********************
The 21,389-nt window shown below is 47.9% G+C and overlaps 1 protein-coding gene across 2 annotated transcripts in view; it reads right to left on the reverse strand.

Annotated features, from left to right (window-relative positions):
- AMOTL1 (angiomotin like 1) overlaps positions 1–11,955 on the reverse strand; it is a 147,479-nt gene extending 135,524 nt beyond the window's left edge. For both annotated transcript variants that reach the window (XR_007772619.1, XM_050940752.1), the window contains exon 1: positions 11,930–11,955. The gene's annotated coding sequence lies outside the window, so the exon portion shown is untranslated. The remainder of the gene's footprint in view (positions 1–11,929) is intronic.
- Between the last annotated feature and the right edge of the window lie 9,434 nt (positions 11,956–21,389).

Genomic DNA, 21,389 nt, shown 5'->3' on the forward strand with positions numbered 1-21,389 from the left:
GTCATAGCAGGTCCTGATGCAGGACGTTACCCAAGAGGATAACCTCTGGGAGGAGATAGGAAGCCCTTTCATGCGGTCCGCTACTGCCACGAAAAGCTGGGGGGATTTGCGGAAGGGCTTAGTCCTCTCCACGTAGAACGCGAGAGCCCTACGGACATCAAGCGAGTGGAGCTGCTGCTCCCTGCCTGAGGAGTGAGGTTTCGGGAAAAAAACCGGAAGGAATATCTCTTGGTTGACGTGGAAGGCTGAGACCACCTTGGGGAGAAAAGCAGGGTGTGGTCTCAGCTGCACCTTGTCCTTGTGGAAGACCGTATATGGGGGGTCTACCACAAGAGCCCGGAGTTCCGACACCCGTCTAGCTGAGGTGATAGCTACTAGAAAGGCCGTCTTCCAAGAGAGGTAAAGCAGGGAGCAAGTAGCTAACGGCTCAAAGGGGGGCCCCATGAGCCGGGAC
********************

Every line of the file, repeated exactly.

The 21,389-nt window shown below is 47.9% G+C and overlaps 1 protein-coding gene across 2 annotated transcripts in view; it reads right to left on the reverse strand.

Annotated features, from left to right (window-relative positions):
- AMOTL1 (angiomotin like 1) overlaps positions 1–11,955 on the reverse strand; it is a 147,479-nt gene extending 135,524 nt beyond the window's left edge. For both annotated transcript variants that reach the window (XR_007772619.1, XM_050940752.1), the window contains exon 1: positions 11,930–11,955. The gene's annotated coding sequence lies outside the window, so the exon portion shown is untranslated. The remainder of the gene's footprint in view (positions 1–11,929) is intronic.
- Between the last annotated feature and the right edge of the window lie 9,434 nt (positions 11,956–21,389).

Genomic DNA, 21,389 nt, shown 5'->3' on the forward strand with positions numbered 1-21,389 from the left:
GTCATAGCAGGTCCTGATGCAGGACGTTACCCAAGAGGATAACCTCTGGGAGGAGATAGGAAGCCCTTTCATGCGGTCCGCTACTGCCACGAAAAGCTGGGGGGATTTGCGGAAGGGCTTAGTCCTCTCCACGTAGAACGCGAGAGCCCTACGGACATCAAGCGAGTGGAGCTGCTGCTCCCTGCCTGAGGAGTGAGGTTTCGGGAAAAAAACCGGAAGGAATATCTCTTGGTTGACGTGGAAGGCTGAGACCACCTTGGGGAGAAAAGCAGGGTGTGGTCTCAGCTGCACCTTGTCCTTGTGGAAGACCGTATATGGGGGGTCTACCACAAGAGCCCGGAGTTCCGACACCCGTCTAGCTGAGGTGATAGCTACTAGAAAGGCCGTCTTCCAAGAGAGGTAAAGCAGGGAGCAAGTAGCTAACGGCTCAAAGGGGGGCCCCATGAGCCGGGAC